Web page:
On what silencing is, and isn’t

There’s a new feminist publication in town. A new publication that has published an opinion piece combining classic slut-shaming with advocating the forced sterilisation of women. As you do, because advocating forced sterilisation and policing women’s sexual behaviour is simply what comes to my mind when I think of progressive modern feminism – note the sarcasm. This piece has since been removed, but Louise Pennington has a screenshot of it in her well-written response. Flavia Dzodan has also written a good response.

Theoretically, this piece was published under the banner of ‘everyone’s opinion should be heard for the sake of debate’. Really, screw your ‘debate’. Not every opinion out there is valid. It’s for this reason that sites and publications have editors – to make sure that harmful, hateful and bigoted pieces like this one don’t get published in the year 2013. But we live in an age where the assumption is that everyone’s opinion can be heard, no matter what the consequences. I’ve said it before and I’ll say it again: some topics require actual knowledge in order to be discussed. An ignorant opinion is not equal to an informed one. And just because someone has an opinion doesn’t mean they should, by default, be given a wide public platform in which to voice it. Especially not on feminist websites that have a larger responsibility to fight certain viewpoints and ideologies.

But we all know why this piece was probably published: click-bait and attention. It seems the more ‘controversial’ you are these days, the better. Never mind the damage you leave in your wake – as long as you get those eyeballs onto your site, screw morality and ethics. It’s disappointing to find such articles on any site. But it’s absolutely bizarre to find them on a feminist site. We should hold ourselves to higher standards. We should not be playing these click-baiting games, or giving people who shouldn’t have a platform the ability to voice harmful ideas. I would have thought we learnt that lesson with Hugo Schwyzer. Obviously not.

I think feminism as a movement is veering into the tactics so often used against it – only this time, these tactics are being applied within the movement. We pretend that all women are ‘equal’, when the reality is that there has never been and never will be a universal ‘female experience’ or history. It’s disingenuous to suggest that some women don’t have it better than others, that there are not as many inequalities between women as there are between women and men; that some women have better access to be heard than others, and that some women have historically been more marginalised than others. There is nothing ‘divisive’ about acknowledging this.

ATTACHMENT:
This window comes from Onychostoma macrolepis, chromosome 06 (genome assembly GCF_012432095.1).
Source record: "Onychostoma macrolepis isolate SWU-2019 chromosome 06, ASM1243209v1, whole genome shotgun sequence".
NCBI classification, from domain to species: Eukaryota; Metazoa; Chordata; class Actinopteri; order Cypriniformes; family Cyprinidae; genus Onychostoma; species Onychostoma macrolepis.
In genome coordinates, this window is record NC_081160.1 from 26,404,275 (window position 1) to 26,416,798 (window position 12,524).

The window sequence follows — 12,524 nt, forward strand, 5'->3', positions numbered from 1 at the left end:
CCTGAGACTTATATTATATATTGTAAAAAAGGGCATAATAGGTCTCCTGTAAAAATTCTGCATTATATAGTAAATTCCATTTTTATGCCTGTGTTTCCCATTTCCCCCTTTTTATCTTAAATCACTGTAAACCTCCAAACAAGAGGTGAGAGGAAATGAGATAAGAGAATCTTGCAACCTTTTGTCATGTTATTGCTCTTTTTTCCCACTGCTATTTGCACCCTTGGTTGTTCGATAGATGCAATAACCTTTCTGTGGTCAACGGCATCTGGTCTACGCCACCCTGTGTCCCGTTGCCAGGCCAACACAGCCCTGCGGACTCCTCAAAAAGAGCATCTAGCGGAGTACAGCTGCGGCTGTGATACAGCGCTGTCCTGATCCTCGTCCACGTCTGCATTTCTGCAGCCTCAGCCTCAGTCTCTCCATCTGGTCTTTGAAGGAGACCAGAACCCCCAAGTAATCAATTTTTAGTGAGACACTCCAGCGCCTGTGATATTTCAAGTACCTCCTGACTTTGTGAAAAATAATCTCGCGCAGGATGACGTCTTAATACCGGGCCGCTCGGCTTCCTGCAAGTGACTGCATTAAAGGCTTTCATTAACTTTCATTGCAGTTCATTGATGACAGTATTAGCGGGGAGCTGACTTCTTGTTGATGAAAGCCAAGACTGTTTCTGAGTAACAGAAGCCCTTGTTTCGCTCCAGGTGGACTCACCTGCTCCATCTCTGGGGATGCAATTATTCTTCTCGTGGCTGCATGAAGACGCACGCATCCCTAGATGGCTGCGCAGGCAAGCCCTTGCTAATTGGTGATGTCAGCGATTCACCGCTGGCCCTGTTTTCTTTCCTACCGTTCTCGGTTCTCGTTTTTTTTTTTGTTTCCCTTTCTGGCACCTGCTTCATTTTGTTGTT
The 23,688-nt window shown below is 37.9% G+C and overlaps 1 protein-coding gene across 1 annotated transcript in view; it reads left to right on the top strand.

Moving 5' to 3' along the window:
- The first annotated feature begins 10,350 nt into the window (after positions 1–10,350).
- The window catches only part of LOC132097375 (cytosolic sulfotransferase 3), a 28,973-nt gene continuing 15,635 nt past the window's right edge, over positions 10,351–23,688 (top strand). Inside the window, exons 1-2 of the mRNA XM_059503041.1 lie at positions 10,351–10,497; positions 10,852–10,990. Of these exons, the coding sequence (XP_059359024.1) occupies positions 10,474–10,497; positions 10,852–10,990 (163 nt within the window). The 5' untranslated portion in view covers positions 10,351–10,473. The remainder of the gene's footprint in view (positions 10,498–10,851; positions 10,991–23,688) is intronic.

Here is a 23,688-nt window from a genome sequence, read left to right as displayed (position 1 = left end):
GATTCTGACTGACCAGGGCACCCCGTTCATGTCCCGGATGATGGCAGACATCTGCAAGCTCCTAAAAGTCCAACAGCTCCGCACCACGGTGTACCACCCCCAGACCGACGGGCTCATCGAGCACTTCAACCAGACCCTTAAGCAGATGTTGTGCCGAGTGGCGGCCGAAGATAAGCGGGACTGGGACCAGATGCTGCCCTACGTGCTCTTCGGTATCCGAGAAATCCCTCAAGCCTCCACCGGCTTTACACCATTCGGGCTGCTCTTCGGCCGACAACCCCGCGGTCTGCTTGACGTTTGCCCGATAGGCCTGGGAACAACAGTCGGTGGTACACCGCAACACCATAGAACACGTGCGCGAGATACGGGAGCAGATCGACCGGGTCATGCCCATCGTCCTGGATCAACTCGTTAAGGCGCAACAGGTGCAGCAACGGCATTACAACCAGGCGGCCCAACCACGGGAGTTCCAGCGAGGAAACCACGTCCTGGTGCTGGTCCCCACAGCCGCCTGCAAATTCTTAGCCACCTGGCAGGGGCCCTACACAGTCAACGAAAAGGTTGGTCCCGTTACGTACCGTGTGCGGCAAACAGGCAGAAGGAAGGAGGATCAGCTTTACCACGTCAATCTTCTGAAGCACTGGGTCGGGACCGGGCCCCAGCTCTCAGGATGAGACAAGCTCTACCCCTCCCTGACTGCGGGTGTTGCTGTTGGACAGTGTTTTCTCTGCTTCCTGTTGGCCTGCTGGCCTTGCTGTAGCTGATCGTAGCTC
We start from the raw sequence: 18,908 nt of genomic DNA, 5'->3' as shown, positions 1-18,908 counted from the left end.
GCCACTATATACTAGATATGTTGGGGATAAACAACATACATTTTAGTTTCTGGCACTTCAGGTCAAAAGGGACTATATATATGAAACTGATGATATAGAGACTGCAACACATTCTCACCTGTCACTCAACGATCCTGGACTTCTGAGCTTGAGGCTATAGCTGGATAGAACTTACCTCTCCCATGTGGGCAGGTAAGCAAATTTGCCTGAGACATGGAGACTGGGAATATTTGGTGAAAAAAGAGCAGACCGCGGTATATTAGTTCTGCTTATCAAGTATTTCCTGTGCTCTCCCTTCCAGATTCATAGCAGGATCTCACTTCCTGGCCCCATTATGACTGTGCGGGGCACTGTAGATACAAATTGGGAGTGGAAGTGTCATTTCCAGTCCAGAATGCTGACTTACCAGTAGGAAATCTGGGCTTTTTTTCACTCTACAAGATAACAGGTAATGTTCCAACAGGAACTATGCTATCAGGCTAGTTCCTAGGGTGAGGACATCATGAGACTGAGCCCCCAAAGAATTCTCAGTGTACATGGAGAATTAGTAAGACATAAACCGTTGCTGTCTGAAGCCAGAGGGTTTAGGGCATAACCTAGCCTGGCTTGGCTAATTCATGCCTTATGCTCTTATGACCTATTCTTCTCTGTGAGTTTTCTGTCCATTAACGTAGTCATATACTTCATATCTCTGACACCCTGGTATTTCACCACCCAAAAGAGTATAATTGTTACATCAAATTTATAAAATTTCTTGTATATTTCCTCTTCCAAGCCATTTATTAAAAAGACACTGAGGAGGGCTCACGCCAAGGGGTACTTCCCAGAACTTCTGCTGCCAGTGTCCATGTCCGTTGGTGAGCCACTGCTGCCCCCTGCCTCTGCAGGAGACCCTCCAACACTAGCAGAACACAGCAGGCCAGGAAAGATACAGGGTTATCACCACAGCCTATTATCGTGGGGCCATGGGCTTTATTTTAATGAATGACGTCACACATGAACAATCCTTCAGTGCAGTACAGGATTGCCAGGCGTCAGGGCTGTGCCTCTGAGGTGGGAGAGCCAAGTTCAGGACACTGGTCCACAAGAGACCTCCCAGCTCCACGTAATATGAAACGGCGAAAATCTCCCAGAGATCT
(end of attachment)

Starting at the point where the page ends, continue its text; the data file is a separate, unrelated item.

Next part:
When pieces such as this one are critiqued, I often hear the defence that editors can’t ‘silence’ debate and pick and choose what can or can’t be included on a site. I’m sorry, but that’s precisely what an editor is supposed to do. I’ve worked and still work as an editor and you can bet that I screen submissions to make sure that nothing damaging, racist, sexist, homophobic, or bigoted gets past my radar. Because I have a responsibility as an editor to act like an editor. If a piece does more harm than good, I will not publish it or forget my ethics for the sake of ‘debate’. ‘Debate’ is not a god before which we must all bow down, people are more important.

Similarly, I screen comments on this blog because I will not give people who spew hateful and bigoted ideas a further platform in which to air these ideas. I feel this is my responsibility not only to myself, but to anyone who happens to read this blog. Occasionally, I will get emails accusing me of ‘silencing’ debate by not publishing wonderfully insightful comments such as “you should be raped”. It’s the classic, ‘I’ll use your tools of resistance against you’. Feminists are used to words like ‘silencing’, ‘equality’ and ‘oppression’ being co-opted and used against them by people with privilege. But it seems to me now that what I’m watching on too many feminist websites is the co-opting of these words and their meanings for the sake of popularity.

Real silencing and marginalisation lie at an institutional and historical level. They have nothing to do with individual choice. They are processes where certain groups of people have historically gained power over others and tailored their institutions to suit those with power. Those who are marginalised – those who are actually silenced – are the ones we don’t get to hear. We don’t live in a ‘blank slate’ world now where we have done away with the legacies of this historical and institutional marginalisation. We are still living with them today.

I know that the very fact that I have the tools with which to express myself and have had access to an education, for example, is a privilege that many people simply do not have. Not because they are not as smart or any less deserving, but because of institutional inequalities. So I take the privileges I have seriously. If I have access to voice an opinion, I do so with a sense of responsibility. I do so recognising that it is a privilege that has been fought for by women before me. I do so knowing others are silenced. Let’s stop demeaning those who are actually silenced even further by suggesting that proper editorial control of harmful ideas is ‘silencing’.